Over the course of the past several weeks, there have been a large number of doctors getting signed up. With that being the trend, both of these tips are going to be of great help to you going forward. You will start to have more and more death certificates which are fully electronic from start to finish. This is the second step as we work towards full participation. As we have previously stated, if you encounter any doctors who serve hospice programs, that continue to be resistant to the new law, please contact the VFDA office immediately and we will assist in any way possible.
Jay McIntyre, CFSP
VFDA Legislative Chair
McMullen Funeral Home
540.833.2891 – Funeral Home
540.421.6585 – Cell
The Virginia Department of Health, Department of Vital Records Electronic Death Registration System “Sign-Up” process is NOW ONLINE. Visit http://www.vdh.virginia.gov/vital-records/electronic-death-registration-system/access-edrs/ and log in using the Sign-Up for EDRS link. If you have question regarding signing up online, please contact:
VDH-DVR Help Desk Contact Information:
Telephone number: (804) 864-7200, press option 2:
Fax: (804) 864-7155
VVESTS support is available during the normal business hours of VDH-DVR; Monday – Friday 8:00AM – 4:45PM (excluding holidays).
Emails are monitored during regular hours only.
The Virginia Electronic Death Registry System (EDRS) is now available for usage on Google Chrome. You can now access the EDRS on your MAC, PC and smartphones and tablets using the Chrome App.
Important Information – Recent Board Adopted Guidance Documents!
During the January 10, 2017 Board Meeting, the following Guidance Documents were newly adopted by The Board of Funeral Directors and Embalmers:
The following Guidance Document was revised by the Board:
Please visit our Guidance Documents page to find all other guidance documents related to your profession.
Dear VFDA Members:
VFDA has been asked by Vital Records/VDH to reach out to licensed funeral directors across the state to provide an explanation of the 2016 legislation clarifying amendments to death certificates. VFDA brought forward this legislation via Senator Kenny Alexander (SB592 Vital Records; amending death certificates) to clarify what information can be amended via affidavit vs. court order. It has been shared with us that Vital Records has received numerous calls from funeral directors about the legislation.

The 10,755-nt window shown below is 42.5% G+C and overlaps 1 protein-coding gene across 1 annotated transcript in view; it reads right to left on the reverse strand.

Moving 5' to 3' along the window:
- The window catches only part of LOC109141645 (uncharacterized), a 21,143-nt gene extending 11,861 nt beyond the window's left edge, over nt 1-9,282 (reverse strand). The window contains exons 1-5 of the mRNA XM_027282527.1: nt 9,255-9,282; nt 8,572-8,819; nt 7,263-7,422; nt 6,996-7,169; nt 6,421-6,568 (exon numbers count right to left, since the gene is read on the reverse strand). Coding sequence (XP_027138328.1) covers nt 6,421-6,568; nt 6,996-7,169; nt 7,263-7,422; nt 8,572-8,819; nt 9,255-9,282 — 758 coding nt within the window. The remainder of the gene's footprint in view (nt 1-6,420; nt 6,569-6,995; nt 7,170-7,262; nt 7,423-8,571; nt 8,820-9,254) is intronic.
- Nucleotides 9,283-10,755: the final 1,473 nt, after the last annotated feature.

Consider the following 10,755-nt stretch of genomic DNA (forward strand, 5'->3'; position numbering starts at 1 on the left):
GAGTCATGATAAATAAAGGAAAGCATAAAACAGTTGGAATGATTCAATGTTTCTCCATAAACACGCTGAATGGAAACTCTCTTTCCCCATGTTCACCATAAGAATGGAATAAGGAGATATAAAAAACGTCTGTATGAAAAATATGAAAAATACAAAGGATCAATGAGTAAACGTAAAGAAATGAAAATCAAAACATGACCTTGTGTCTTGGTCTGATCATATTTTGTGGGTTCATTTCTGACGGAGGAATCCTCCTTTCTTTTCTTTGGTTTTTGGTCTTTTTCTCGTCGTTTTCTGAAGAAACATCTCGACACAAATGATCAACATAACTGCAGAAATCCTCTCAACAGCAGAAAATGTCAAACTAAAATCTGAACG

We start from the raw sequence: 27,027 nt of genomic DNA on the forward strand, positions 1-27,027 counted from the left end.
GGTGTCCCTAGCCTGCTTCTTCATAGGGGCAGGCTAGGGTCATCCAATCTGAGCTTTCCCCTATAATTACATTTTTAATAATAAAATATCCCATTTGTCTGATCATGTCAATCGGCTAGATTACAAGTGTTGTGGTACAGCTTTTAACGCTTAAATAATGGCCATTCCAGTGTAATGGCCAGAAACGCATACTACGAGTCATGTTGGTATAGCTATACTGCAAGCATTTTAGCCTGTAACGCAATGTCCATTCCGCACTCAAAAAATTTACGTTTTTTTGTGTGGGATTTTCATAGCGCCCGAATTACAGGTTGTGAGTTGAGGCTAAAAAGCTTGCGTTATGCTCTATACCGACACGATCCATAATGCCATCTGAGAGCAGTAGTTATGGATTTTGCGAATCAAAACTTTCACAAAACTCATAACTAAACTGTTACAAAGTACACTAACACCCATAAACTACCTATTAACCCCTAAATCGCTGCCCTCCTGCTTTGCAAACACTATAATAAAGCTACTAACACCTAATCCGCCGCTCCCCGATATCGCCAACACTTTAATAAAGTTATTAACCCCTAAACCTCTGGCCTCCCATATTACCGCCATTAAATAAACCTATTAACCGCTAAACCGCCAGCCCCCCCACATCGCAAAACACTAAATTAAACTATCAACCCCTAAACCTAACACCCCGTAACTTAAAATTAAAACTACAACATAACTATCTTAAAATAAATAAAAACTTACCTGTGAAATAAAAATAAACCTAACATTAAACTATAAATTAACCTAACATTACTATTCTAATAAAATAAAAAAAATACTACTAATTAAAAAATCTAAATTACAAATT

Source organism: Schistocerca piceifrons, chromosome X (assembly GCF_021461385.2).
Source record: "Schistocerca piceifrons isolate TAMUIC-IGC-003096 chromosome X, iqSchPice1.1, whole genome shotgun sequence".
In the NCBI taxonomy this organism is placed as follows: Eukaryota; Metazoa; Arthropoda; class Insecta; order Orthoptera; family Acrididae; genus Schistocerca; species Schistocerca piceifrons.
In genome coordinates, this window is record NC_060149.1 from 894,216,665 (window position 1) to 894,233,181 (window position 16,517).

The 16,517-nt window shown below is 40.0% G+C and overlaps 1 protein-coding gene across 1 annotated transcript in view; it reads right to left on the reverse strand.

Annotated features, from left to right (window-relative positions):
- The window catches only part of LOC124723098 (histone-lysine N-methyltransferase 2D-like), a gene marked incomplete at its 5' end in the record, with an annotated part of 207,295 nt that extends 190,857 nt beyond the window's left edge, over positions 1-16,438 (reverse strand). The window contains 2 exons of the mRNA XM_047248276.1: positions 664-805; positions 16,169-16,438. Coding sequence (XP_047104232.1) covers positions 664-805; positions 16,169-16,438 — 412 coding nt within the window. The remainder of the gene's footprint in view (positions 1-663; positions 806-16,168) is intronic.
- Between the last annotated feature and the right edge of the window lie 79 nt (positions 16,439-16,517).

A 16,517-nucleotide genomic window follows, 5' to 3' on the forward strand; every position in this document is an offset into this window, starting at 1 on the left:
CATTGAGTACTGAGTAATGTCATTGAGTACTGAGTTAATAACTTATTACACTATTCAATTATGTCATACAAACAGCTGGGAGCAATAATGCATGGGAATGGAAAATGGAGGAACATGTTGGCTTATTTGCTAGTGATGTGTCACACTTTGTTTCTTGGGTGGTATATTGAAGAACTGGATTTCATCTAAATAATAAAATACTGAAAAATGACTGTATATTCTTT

We thought you would be interested in forwarding to your employees for review. Below is the explanation we provided to Vital Records/VDH, which has been agreed to by them as an accurate explanation.
Please click here to find the Division of Vital Records Business Update
Please click here to find EDRS Questions and Responses
Please click here to find EDRS Stakeholders Group Agenda and Minutes from Previous Meeting
Please click here to view information on how the VFDA gets legislation passed in 2016 on Death Certificates
Even with the passing of HB1796 relating to death certificate; timely return to funeral director. We continue to hear from many of you on the lack of cooperation from doctors and medical professionals on signing death certificates in a timely manner. The VFDA is working closely with the Office of the Chief Medical Examiner and the Department of Health Professionals to continue to educate our members and physicians on who may sign a death certificate.
The Department of Health Professions has available on their website a power point tutorial on this issue and outlines who else can sign a death certificate under the current legislation. We encourage our members to contact the VFDA office when you are experiencing a problem and reference the power point athttps://covkc.agencies.virginia.gov/vdh/courses/Clinicians/deathcertificationcourse/player.html.
Electronic Death Registration System Letter from The Commonwealth of Virginia: Completion of Death Certificates